The year 2019 marks the 100th anniversary of the Bauhaus, and various commemorative efforts are gaining traction across the globe. Korea’s modern architecture owes a lot to the school, but the craze for Bauhaus isn’t that high. This is because Korea’s relation with the Bauhaus is indirect. On the 12th of April, 1919, when the Bauhaus emerged as a result of the integration of Weimar Academy of Fine Art and Weimar Saxon Grand Ducal Art School, Korea was under Japanese colonial rule. At that time, Gyeongseong Engineering College – established in 1916, the only higher education in the country by 1940s – had just produced Korean graduates.

The Bauhaus’ performance mostly flowed through Japanese magazines. In the 1930s, Korean architects Park Kilyong and Yi Sang were partially quoting the Bauhaus but failed to grasp its essential meaning.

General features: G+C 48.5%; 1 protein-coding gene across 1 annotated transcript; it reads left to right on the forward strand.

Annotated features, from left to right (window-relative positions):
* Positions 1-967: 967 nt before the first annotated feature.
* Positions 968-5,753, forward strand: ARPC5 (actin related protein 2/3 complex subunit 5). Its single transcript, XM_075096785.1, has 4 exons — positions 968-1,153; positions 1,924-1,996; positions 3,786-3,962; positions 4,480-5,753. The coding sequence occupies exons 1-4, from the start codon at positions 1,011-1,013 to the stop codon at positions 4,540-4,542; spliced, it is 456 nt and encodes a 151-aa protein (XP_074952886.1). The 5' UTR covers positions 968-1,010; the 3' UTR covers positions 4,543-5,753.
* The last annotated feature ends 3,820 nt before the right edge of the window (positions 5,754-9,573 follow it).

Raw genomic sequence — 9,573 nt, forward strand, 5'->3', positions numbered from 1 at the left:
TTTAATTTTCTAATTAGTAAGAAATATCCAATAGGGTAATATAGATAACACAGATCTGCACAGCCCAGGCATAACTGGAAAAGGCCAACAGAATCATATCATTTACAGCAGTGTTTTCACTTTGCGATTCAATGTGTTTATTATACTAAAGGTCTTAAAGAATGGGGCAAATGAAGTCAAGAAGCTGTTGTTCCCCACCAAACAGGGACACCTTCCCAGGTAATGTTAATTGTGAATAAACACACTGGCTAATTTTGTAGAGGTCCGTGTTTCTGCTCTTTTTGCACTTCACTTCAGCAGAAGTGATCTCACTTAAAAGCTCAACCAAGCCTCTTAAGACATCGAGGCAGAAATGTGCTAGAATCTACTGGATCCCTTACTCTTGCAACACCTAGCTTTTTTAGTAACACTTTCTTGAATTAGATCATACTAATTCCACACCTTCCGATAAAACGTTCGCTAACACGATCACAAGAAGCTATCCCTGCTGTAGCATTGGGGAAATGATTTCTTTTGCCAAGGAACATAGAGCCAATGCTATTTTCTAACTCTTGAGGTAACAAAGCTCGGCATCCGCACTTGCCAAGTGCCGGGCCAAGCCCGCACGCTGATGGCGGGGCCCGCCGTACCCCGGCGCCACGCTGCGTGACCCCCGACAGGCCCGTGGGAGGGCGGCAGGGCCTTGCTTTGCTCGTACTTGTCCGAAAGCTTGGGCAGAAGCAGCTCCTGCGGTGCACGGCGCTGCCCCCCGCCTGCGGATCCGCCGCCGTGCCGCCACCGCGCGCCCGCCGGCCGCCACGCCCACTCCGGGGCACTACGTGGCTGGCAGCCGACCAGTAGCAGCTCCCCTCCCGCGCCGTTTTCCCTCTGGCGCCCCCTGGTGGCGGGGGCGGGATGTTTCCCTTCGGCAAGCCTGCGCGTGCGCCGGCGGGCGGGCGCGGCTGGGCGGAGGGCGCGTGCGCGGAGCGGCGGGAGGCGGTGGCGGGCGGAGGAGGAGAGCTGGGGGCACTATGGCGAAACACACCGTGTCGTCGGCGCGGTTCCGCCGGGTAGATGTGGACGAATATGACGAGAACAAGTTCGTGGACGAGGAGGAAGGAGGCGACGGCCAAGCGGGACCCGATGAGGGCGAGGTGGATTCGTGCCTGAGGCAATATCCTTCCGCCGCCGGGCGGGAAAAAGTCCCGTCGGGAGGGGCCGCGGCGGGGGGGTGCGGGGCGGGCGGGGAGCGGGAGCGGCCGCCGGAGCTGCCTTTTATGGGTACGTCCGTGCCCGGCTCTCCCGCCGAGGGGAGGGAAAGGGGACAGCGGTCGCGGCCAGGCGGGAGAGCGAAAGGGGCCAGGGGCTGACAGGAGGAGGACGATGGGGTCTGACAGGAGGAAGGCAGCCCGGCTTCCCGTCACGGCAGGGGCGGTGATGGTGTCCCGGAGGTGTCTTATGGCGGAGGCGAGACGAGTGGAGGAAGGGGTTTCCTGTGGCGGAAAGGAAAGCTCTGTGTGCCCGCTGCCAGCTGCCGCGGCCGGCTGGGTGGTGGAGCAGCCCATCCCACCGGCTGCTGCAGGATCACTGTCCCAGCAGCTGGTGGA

In 1933, when Bauhaus was forced to close under pressure exerted by the Nazis, meaning that direct exchanges with Korean architecture had become impossible. Nevertheless, its ideology survives and can be encountered in architecture produced in South and North Korea since the 1950s. This article covers the Bauhaus: its political ideology, its spread to East Asia and across the Korean Peninsula, and its legacy in the South.

Political Issues

During its establishment and development, the Bauhaus had been dogged by political issues. The school’s lifespan (its opening in 1919 and closing in 1933) is almost identical to that of the Weimar Republic (1918 – 1933), suggesting that the school was hardly free from political pressures. Since the Bauhaus began as a public school, financial support from the local government was essential for its management; however,

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